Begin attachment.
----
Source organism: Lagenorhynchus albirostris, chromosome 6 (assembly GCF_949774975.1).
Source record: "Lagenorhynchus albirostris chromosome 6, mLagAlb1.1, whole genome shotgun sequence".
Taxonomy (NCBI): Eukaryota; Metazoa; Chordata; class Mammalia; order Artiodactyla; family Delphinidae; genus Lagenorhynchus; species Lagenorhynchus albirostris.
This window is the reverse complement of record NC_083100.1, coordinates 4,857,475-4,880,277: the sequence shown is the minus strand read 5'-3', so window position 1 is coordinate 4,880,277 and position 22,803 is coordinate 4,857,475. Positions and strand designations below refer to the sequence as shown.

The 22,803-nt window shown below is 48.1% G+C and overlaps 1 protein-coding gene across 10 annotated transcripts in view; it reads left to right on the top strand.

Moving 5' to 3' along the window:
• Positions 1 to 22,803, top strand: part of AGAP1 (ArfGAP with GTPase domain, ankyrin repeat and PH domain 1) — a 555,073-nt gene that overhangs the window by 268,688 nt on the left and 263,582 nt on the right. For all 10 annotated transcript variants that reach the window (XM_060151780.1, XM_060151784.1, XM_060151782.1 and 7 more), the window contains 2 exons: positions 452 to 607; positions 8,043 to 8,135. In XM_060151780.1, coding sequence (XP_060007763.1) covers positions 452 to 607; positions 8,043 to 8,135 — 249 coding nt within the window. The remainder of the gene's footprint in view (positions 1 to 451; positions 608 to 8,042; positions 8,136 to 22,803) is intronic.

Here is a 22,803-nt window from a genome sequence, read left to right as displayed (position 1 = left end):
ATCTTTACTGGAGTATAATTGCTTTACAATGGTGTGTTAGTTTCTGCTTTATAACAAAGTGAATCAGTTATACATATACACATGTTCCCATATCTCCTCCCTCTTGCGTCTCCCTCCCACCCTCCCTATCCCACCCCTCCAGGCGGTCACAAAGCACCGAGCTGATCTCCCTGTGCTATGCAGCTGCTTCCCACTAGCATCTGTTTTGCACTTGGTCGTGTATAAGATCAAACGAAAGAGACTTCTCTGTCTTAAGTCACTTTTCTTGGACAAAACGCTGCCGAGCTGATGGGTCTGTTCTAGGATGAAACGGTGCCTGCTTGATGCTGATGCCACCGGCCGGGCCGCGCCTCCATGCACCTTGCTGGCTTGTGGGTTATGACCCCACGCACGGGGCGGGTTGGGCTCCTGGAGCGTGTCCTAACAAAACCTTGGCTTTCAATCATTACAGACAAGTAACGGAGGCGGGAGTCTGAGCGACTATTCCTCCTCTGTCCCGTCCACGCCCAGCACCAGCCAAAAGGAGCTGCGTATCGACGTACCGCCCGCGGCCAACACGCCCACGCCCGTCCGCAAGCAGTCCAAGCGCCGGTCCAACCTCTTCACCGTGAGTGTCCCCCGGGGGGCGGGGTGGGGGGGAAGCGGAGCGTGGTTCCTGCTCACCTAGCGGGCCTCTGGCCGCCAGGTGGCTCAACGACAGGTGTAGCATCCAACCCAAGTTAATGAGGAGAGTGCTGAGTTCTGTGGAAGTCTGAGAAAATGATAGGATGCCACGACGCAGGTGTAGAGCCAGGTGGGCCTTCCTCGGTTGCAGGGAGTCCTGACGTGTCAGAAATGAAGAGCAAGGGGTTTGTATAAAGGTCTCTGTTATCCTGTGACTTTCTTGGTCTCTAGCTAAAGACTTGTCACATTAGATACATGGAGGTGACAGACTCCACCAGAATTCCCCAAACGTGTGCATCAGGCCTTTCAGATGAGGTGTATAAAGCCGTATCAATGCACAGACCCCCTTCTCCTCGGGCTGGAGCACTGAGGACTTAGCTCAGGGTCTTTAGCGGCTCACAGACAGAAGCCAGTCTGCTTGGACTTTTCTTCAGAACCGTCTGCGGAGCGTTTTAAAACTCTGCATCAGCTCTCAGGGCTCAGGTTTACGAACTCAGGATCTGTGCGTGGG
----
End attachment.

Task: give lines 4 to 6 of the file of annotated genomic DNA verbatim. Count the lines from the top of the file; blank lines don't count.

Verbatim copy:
This window is the reverse complement of record NC_083100.1, coordinates 4,857,475-4,880,277: the sequence shown is the minus strand read 5'-3', so window position 1 is coordinate 4,880,277 and position 22,803 is coordinate 4,857,475. Positions and strand designations below refer to the sequence as shown.

The 22,803-nt window shown below is 48.1% G+C and overlaps 1 protein-coding gene across 10 annotated transcripts in view; it reads left to right on the top strand.

Moving 5' to 3' along the window: